Even if it’s not such a shock like that, and I really hope it is not, the thought of having ‘that’ conversation keeps many people stuck.  Staying in a relationship that is over too long can cause extra stress, you wont sleep and then there’s a chance you can get sick – depression, anxiety or other illness.  Staying in a toxic and emotionally abusive relationship can be soul destroying.

People then tend to hurt one another, because it’s like this silent conversation with your inner bad girl ‘If I hurt them, then surely they will want to leave’.


Two hurt people trying to have one of the most important conversations of their lives is a recipe for disaster and then add in tired, angry and sad people.  Saying things that cant be un-heard.  Doing things that cant be un-done.

So, how do you find the middle ground and have ‘that’ conversation?  You decide to have respect for each other, the marriage and your children.  Because whether you love that person or not, they are the other parent and that is what matters.  You are still going to be in each other’s lives.  Your children need that.


  1. ADULTS ONLY – Make sure your little people are NOT in the house or due to come home
  2. EMOTIONS – Don’t let them run the show.  Easier said than done once/if things get heated
  3. WORDS – No blame, no shame and show respect, kindness and compassion.  Start with I feel….
  4. TIMING – Don’t have this conversation late at night when you are both tired.  Don’t have it go on and on for hours
  5. ALCOHOL FREE – Maybe you need a glass of wine for ‘dutch courage’ and definitely be sober

Then, allow the other person their ‘reaction’ and yes, it most likely will be that.  Unless you’ve both had some professional help before and worked on the emotions and fears.  Or you’ve taken my ‘Courage To Leave’ Course…..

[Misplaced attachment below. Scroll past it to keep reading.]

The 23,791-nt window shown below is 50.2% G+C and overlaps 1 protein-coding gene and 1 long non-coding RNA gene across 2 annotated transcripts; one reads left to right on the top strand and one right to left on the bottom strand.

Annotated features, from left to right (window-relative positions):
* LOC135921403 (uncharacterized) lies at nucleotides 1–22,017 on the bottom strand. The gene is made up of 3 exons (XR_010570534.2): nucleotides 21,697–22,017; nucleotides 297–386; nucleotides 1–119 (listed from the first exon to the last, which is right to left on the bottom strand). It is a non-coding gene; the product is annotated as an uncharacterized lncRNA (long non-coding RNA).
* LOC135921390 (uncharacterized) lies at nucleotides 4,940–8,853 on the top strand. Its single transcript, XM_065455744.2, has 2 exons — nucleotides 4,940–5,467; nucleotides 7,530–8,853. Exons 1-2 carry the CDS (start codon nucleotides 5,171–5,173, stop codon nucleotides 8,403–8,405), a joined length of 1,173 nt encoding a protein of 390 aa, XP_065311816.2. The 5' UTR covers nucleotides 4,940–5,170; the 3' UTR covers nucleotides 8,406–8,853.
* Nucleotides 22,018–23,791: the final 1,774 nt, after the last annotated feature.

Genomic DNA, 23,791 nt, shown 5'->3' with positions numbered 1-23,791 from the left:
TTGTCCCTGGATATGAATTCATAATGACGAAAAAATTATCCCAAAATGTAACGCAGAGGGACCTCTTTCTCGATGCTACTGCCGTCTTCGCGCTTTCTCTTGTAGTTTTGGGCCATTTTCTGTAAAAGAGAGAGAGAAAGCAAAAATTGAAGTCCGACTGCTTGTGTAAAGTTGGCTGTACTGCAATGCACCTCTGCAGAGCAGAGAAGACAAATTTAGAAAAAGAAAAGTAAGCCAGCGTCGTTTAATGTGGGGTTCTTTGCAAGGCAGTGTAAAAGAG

Know this, if you initiate ‘that’ conversation, you aren’t ‘the bad guy’, you aren’t ‘the one who broke the family’ and there is no shame, there is no failure.  We weren’t taught ‘how to do relationships’ in high school.  Most of us have had some patterns in our past that may have lead to this, or not.  Maybe this relationship has reached it’s expiry date.

When two people are happy and thriving in a relationship, it doesn’t end, so there is a reason this has to happen. You can choose to see this as an opportunity for a fresh start, or not.  So long as you keep the conflict away from your little people, they will be OK.

You both also don’t need to end up hating each other.  You can take responsibility for your part in the relationship ending and accept that this is not a ‘for better or worse’ situation. Be OK if there is more relief than grief too.   This is happening.  Breathe.  You will be OK.

If you are reading this, thinking about going through a separation or know someone who is, then share this with them.  Let them know about my ‘Courage To Leave’ course.  I was suffering from anxiety and depression when my marriage ended.  I know there can be hard days, but it does get easier and life does go on.   Trust me on that 😉

Ren xo